The conviction that severe pain is necessarily intolerable has held a firm position over the last two decades within the movement to treat chronic pain with long-term use of opioids (and now the proponents of medical cannabis make this very same assumption as well). Indeed, it’s seems an easy viewpoint to assume: the belief that severe, persistent pain is intolerable without the use of opioids seems epistemologically self-evident. Severe pain, it seems, is synonymous with agony or suffering. Once this synonymity is assumed, it becomes an imperative to get rid of the pain by any means necessary. The only apparent alternative is to allow people with severe pain to suffer in agony, which, of course, is unacceptable. As such, treatment with opioids becomes a moral imperative.
No doubt such reasoning forms the basis for the high level of sensitivity that comes with the use of opioids, either as a patient or as a provider who espouses the use of opioids. From this perspective, it can be hard to even understand how anyone might hold a contrary perspective and advocate for the withholding of opioids. Any such advocacy brings with it an immediate rejoinder, bordering on doubt of the advocate’s sense of humanity: “What, you want people with severe pain to suffer?”
Of course, in this view, the only other possible explanation for advocating a taper or withholding of opioids is disbelief that the pain is as severe as the person says it is. Indeed, commonly, those of us who recommend self-management over opioid management for those with severe, persistent pain are accused of disbelieving patients or, worse yet, stigmatizing them as weak in their inability to tolerate pain. A common rejoinder in these cases center on something akin to “You wouldn’t be able to cope with this pain either!” Notice the operating assumptions here: it’s self-evidently true that severe pain is necessarily intolerable and to suggest otherwise is simply to engage in some type of offensively critical value judgment.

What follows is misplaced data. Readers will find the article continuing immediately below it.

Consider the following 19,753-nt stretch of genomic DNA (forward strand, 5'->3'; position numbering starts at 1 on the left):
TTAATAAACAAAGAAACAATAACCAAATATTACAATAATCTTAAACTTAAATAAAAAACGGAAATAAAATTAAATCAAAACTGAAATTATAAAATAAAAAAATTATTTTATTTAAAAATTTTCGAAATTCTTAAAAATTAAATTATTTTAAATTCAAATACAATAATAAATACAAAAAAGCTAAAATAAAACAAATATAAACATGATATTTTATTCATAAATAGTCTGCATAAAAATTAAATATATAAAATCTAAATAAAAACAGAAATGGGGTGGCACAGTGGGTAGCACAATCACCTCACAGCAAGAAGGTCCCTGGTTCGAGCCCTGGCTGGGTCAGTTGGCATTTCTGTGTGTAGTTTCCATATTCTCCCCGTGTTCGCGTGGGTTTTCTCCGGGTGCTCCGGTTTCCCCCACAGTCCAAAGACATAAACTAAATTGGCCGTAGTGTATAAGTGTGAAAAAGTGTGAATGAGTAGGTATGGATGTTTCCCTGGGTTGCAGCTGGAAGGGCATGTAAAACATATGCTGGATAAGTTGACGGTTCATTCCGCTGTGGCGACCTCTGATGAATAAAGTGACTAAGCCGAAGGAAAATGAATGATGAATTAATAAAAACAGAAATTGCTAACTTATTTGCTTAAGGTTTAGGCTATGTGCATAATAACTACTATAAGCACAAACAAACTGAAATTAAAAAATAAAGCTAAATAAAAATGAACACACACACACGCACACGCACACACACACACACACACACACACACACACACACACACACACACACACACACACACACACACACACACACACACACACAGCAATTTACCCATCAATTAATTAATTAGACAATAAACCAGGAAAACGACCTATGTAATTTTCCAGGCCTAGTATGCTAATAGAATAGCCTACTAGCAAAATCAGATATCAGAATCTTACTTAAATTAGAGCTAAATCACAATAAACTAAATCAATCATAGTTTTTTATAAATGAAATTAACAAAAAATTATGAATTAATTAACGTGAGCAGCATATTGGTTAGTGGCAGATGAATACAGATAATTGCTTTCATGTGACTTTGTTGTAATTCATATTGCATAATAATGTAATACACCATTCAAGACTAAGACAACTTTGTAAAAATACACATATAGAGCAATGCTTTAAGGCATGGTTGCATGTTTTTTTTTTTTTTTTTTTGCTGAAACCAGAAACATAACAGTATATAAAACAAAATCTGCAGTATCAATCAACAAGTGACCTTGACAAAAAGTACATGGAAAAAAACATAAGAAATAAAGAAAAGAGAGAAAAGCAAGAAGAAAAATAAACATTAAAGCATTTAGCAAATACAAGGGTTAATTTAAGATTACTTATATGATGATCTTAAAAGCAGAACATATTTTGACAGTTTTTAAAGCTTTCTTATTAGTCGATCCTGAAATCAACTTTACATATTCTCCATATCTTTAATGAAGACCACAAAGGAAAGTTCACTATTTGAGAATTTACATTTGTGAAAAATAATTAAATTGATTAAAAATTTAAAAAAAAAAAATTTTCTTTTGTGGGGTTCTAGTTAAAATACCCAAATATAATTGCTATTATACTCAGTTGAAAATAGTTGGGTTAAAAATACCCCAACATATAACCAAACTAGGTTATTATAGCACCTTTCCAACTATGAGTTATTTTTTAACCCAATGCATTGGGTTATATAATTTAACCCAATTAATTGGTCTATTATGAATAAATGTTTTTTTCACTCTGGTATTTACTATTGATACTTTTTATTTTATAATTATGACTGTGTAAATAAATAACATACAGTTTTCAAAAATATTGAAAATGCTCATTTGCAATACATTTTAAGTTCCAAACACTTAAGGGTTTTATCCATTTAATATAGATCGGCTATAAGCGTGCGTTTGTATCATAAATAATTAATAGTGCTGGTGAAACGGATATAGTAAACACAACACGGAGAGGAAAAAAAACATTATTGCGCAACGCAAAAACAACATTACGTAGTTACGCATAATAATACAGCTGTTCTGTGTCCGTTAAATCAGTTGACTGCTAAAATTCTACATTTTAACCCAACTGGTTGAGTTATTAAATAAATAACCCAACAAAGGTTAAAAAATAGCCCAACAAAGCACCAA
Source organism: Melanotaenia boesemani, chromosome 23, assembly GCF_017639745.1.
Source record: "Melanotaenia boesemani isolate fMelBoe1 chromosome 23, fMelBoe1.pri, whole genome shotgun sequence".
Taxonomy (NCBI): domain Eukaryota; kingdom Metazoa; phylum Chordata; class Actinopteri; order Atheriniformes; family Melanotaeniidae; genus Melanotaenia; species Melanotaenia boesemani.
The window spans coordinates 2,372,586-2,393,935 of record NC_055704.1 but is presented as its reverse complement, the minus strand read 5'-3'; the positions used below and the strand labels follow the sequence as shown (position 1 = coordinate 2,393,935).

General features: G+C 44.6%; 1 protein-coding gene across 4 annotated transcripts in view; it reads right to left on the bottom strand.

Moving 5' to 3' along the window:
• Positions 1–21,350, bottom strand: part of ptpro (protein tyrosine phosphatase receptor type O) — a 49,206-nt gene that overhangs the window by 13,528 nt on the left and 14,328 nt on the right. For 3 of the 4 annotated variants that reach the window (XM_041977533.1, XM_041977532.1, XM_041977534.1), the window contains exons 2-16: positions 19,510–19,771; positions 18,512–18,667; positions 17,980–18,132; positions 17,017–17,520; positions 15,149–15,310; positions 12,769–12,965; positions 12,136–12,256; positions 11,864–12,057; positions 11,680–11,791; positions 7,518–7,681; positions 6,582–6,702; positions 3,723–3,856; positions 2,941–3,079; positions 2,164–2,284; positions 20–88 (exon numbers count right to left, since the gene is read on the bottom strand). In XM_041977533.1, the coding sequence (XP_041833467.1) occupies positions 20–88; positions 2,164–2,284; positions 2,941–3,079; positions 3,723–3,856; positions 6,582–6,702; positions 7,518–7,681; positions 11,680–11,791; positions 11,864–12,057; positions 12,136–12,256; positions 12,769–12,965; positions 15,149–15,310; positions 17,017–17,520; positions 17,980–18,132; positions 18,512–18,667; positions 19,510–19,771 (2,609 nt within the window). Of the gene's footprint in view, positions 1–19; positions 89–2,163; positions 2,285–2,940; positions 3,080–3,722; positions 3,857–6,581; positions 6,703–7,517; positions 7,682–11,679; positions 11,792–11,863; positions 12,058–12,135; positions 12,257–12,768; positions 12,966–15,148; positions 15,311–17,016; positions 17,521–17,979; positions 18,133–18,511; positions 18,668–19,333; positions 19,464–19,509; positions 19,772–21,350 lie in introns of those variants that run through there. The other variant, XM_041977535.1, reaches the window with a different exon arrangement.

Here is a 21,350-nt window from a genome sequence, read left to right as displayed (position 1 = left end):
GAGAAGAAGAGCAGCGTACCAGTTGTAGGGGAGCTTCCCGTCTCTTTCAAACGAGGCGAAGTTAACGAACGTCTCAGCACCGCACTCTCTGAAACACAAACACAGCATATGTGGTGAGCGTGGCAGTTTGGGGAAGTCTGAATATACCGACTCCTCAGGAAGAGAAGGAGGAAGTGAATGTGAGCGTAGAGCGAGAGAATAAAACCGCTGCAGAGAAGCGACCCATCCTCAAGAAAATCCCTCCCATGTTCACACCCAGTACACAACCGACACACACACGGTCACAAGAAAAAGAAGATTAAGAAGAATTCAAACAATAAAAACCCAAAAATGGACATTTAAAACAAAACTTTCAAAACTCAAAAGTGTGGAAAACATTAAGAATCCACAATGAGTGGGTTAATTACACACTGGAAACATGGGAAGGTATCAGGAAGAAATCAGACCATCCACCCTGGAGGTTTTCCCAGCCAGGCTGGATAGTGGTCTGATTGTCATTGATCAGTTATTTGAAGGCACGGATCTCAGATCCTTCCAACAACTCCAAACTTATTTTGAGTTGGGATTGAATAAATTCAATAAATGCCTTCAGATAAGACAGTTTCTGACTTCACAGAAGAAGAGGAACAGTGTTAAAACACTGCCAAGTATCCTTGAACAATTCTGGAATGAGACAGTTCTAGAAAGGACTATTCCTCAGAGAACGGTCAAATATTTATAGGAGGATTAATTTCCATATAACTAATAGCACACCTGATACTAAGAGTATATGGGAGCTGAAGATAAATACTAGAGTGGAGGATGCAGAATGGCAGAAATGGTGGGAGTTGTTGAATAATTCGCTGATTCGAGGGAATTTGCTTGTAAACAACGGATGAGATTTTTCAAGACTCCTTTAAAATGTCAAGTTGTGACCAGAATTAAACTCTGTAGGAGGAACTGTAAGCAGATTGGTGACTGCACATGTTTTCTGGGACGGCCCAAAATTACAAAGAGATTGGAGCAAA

Despite its appearance as morally suspect, is it invalid to assert that it’s possible to have severe pain and tolerate it – and tolerate it so well that one can work and engage in other valued life activities, all without opioids?
Pain severity and pain tolerability: Distinct phenomena?